Wednesday, 11 March 2009

Oh for the days of yore: Classic Comedy and its place in my life

I am currently reading Barry Cryer’s rather wonderful memoir ‘Pigs Can Fly’, a book recounting many tales of his adventures as a comedy writer and much-loved British personality. I love the man and his work. I think he’s little short of brilliant, and the book is making me want to immerse myself in even more comedy that I presently do. Make no mistake, I love comedy that is well written, well presented and funny. Unfortunately there are few modern examples of the comedic art that have filled my life with anything approaching the joy of the classics.

There are some exceptions, namely Black Books, The IT Crowd, but then I’m sent back further for Father Ted, Spaced, Men Behaving Badly and Bottom as examples. Before that we’re talking about the 80s, which, while it was nightmarish in many respects, was a great time for new comedy to come out. Prior to that, there’s the joys of the 70s and so on, with the obvious classics such as Fawlty Towers topping my internal list.

The Two Ronnies and Morecambe and Wise are heroes that I share with my significant other, who is also a writer (and she is much, much funnier than myself) and lover of good comedy. At the risk of destroying some of the mystique around the art of comedy, I do think that all of these things are brilliantly written and brilliantly executed, but part of their charm is perhaps that they do also provide a snapshot of a world that doesn’t exist any more.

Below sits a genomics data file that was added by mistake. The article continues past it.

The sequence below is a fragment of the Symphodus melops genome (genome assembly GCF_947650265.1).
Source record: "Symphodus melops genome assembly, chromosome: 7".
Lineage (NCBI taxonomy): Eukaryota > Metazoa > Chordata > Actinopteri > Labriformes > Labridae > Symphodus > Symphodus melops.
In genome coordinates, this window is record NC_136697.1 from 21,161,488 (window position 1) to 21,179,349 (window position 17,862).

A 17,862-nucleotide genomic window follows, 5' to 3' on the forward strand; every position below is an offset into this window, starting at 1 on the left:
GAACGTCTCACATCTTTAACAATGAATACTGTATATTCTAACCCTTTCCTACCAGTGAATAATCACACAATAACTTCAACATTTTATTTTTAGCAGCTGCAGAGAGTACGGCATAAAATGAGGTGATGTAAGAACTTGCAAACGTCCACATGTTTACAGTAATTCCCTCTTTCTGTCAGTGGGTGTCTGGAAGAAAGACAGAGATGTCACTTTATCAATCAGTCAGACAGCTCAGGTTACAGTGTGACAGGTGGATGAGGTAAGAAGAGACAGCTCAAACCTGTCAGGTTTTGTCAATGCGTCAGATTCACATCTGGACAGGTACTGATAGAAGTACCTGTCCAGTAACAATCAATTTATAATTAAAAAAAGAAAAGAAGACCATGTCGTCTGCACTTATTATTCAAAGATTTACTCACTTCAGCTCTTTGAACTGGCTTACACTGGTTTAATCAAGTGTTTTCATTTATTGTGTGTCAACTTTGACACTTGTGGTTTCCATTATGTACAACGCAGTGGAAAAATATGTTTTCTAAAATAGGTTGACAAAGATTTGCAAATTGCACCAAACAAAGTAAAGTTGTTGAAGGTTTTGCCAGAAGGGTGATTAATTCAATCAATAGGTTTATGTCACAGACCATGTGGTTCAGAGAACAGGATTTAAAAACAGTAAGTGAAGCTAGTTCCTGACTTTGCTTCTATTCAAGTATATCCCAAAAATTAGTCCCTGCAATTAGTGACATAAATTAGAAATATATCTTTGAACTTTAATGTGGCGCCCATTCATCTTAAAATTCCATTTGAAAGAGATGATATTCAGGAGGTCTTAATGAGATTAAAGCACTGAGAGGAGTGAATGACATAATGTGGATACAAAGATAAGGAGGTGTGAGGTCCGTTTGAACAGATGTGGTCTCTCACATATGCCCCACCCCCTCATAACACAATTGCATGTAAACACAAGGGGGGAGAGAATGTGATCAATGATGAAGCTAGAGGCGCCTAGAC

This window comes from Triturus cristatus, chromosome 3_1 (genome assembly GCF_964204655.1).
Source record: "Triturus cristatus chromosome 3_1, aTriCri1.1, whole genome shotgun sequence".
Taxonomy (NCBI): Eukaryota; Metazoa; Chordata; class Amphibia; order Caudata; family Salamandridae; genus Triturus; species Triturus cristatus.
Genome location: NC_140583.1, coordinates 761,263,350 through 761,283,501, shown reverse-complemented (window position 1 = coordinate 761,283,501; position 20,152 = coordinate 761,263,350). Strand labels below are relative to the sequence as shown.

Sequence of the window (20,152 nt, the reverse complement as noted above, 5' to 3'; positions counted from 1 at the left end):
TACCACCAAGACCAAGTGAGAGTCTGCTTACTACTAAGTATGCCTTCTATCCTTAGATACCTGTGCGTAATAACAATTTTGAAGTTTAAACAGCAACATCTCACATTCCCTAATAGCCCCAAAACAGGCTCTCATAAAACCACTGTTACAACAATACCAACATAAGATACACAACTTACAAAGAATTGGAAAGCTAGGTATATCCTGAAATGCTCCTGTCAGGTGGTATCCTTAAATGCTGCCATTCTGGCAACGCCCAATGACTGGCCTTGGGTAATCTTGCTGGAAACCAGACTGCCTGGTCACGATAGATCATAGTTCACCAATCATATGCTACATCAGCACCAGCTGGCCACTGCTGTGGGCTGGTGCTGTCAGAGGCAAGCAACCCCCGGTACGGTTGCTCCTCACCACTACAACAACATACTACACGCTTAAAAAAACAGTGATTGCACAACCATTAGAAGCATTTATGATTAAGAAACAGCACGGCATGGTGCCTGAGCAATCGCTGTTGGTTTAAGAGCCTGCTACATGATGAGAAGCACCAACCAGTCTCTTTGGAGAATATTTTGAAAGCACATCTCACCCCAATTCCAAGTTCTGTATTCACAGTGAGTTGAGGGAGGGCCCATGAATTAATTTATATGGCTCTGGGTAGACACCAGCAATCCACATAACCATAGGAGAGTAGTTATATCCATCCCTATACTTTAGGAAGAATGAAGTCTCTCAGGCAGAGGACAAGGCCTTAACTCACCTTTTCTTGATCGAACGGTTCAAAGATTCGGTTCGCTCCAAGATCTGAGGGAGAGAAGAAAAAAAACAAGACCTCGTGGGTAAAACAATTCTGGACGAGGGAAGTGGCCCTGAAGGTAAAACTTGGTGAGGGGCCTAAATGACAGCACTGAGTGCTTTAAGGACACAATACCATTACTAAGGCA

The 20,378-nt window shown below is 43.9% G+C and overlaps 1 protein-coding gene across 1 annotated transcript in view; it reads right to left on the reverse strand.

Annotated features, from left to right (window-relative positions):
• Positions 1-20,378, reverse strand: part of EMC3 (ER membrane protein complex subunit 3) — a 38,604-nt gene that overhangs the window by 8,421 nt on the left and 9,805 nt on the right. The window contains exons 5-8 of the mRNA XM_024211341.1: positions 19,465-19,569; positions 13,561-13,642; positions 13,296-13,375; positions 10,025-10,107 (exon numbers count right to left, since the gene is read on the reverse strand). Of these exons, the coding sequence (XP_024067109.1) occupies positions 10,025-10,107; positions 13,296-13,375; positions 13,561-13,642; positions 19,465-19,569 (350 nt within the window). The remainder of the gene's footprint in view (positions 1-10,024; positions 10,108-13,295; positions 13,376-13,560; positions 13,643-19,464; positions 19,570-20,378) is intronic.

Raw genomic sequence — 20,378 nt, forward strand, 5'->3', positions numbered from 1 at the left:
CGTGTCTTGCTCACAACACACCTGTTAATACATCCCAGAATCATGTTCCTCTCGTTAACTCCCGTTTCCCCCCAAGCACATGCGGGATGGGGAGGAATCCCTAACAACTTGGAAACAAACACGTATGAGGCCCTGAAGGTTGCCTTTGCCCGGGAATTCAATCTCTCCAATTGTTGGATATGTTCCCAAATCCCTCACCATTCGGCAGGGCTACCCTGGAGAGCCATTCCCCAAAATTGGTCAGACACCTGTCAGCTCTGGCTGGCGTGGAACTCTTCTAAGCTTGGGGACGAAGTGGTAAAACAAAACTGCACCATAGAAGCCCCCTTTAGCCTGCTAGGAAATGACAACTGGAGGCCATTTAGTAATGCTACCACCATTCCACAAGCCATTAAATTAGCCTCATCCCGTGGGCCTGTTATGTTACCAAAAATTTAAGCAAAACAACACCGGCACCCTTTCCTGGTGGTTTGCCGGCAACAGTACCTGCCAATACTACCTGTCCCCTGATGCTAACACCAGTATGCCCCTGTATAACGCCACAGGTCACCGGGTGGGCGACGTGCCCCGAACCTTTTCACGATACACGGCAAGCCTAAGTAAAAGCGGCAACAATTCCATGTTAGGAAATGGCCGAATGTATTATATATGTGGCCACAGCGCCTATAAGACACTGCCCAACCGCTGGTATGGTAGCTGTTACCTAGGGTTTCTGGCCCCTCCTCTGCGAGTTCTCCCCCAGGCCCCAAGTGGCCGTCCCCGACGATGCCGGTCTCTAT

This is why I love the fact that we have such access to recordings of the greats that are no longer with us, to enjoy over and again. It is perhaps that longing for simpler times and simpler concerns that has helped these comedies achieve their longevity, with many people longing for the days before the internet, before a million TV channels and so on.

In these atrociously stressful times, shouldn’t we make more comedy, more light-hearted entertainment? I’m not calling for a return to the Music Halls of long ago, but variety would be a boon to the current climate. Stuff reality TV, give us something that we can laugh at and enjoy for years to come. Remember shows such as Opportunity Knocks, or New Faces? How about some more things like those? New ACTS, not new AUDITIONS.

It’s not like there isn’t already enough material out there to inspire new writers and creators- it is just a shame that there aren’t as many avenues for them to get new work made. Look at those classics, those great comics and actors, they must have been doing something right, or we wouldn’t still be appreciating their work. Learn, create, and make someone laugh. Now THAT is a route to a better world.

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